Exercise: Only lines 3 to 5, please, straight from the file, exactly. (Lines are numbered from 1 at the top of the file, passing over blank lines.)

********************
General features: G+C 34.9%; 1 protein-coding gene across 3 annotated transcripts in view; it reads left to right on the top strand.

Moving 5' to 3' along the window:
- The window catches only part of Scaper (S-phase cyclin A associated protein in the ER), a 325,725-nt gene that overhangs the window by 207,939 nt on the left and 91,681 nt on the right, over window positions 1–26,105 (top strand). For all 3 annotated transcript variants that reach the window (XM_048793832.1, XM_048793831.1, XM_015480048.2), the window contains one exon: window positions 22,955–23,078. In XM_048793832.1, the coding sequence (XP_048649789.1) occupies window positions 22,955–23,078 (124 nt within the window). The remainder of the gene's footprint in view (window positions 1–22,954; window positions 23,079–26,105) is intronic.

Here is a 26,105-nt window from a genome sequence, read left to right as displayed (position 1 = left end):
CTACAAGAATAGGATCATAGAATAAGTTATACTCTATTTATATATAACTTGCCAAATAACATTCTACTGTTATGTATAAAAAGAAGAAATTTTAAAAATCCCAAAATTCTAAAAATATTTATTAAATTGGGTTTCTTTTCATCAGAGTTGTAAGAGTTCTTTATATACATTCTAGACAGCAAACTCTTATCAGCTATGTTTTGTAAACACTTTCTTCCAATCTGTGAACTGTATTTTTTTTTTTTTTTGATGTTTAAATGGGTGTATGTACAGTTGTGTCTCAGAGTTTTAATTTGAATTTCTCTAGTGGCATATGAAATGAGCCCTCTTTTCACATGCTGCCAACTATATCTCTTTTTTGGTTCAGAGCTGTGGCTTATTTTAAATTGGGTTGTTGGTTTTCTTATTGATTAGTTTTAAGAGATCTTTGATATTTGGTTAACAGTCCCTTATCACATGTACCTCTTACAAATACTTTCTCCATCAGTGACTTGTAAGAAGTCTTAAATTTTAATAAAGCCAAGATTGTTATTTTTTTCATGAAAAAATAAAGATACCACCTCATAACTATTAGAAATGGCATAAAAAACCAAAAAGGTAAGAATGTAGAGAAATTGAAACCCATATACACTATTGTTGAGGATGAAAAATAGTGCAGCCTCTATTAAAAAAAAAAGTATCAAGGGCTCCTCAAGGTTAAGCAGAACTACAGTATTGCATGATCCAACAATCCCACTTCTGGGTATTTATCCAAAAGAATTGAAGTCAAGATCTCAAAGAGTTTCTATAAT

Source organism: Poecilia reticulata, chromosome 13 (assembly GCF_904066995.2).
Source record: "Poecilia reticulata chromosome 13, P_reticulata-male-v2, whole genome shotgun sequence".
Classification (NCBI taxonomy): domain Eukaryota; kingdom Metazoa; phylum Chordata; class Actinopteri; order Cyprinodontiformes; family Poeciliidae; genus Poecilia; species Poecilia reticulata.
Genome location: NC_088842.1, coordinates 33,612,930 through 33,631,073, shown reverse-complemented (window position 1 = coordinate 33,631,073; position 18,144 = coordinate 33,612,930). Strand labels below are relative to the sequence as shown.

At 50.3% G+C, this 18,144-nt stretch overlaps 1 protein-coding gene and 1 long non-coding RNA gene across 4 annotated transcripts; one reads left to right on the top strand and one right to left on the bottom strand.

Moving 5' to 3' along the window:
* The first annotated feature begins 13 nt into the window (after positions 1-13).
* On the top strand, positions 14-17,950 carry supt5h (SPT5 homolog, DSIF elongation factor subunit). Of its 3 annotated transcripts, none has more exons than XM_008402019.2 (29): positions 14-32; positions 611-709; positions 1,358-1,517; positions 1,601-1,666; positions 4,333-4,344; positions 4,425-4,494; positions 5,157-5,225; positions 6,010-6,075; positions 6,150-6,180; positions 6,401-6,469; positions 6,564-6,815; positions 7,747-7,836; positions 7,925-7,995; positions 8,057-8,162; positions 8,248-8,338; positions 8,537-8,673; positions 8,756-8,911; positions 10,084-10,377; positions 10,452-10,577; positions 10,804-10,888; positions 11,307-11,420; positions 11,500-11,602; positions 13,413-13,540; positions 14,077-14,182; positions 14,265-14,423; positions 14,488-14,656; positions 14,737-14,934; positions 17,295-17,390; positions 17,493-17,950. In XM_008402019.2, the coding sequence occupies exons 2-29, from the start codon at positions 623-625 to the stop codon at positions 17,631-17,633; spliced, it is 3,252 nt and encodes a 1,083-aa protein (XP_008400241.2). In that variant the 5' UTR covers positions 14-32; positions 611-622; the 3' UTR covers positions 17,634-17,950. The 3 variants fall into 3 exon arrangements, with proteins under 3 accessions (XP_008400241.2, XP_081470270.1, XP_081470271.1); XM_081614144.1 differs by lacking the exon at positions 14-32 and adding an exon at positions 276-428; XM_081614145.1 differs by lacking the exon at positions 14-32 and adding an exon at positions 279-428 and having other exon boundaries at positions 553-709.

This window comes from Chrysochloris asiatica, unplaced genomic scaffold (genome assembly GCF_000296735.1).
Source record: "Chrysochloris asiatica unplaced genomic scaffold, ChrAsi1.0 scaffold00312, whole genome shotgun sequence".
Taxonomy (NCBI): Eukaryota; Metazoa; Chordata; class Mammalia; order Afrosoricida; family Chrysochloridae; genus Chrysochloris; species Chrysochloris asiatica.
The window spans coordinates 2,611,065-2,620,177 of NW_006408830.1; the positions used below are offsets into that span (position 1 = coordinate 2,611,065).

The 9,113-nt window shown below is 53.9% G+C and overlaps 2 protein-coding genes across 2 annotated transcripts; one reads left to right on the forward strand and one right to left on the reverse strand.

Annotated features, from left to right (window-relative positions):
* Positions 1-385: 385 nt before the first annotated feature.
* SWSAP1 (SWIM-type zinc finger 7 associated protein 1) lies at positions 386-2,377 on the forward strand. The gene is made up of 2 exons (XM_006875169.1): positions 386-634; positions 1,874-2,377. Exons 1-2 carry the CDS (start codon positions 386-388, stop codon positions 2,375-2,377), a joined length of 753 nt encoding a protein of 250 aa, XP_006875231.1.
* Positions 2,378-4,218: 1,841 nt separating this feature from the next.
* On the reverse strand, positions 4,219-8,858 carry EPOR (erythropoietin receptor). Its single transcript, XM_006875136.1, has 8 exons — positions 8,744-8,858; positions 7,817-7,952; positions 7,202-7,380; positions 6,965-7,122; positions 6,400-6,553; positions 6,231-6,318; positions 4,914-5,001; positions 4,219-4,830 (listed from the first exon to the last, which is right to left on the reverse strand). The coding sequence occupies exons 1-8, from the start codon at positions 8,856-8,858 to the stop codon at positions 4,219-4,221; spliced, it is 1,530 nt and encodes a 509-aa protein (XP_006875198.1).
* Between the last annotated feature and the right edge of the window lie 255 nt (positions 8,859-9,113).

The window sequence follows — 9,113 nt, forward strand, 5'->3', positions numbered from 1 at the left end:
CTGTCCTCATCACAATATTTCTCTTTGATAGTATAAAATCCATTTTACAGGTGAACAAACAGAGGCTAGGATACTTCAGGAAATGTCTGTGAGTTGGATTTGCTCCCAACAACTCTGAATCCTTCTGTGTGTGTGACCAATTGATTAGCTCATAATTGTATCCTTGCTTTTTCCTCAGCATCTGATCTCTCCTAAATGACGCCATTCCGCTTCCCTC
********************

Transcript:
- The window catches only part of Scaper (S-phase cyclin A associated protein in the ER), a 325,725-nt gene that overhangs the window by 207,939 nt on the left and 91,681 nt on the right, over window positions 1–26,105 (top strand). For all 3 annotated transcript variants that reach the window (XM_048793832.1, XM_048793831.1, XM_015480048.2), the window contains one exon: window positions 22,955–23,078. In XM_048793832.1, the coding sequence (XP_048649789.1) occupies window positions 22,955–23,078 (124 nt within the window). The remainder of the gene's footprint in view (window positions 1–22,954; window positions 23,079–26,105) is intronic.

Here is a 26,105-nt window from a genome sequence, read left to right as displayed (position 1 = left end):
CTACAAGAATAGGATCATAGAATAAGTTATACTCTATTTATATATAACTTGCCAAATAACATTCTACTGTTATGTATAAAAAGAAGAAATTTTAAAAATCCCAAAATTCTAAAAATATTTATTAAATTGGGTTTCTTTTCATCAGAGTTGTAAGAGTTCTTTATATACATTCTAGACAGCAAACTCTTATCAGCTATGTTTTGTAAACACTTTCTTCCAATCTGTGAACTGTATTTTTTTTTTTTTTTGATGTTTAAATGGGTGTATGTACAGTTGTGTCTCAGAGTTTTAATTTGAATTTCTCTAGTGGCATATGAAATGAGCCCTCTTTTCACATGCTGCCAACTATATCTCTTTTTTGGTTCAGAGCTGTGGCTTATTTTAAATTGGGTTGTTGGTTTTCTTATTGATTAGTTTTAAGAGATCTTTGATATTTGGTTAACAGTCCCTTATCACATGTACCTCTTACAAATACTTTCTCCATCAGTGACTTGTAAGAAGTCTTAAATTTTAATAAAGCCAAGATTGTTATTTTTTTCATGAAAAAATAAAGATACCACCTCATAACTATTAGAAATGGCATAAAAAACCAAAAAGGTAAGAATGTAGAGAAATTGAAACCCATATACACTATTGTTGAGGATGAAAAATAGTGCAGCCTCTATTAAAAAAAAAAGTATCAAGGGCTCCTCAAGGTTAAGCAGAACTACAGTATTGCATGATCCAACAATCCCACTTCTGGGTATTTATCCAAAAGAATTGAAGTCAAGATCTCAAAGAGTTTCTATAAT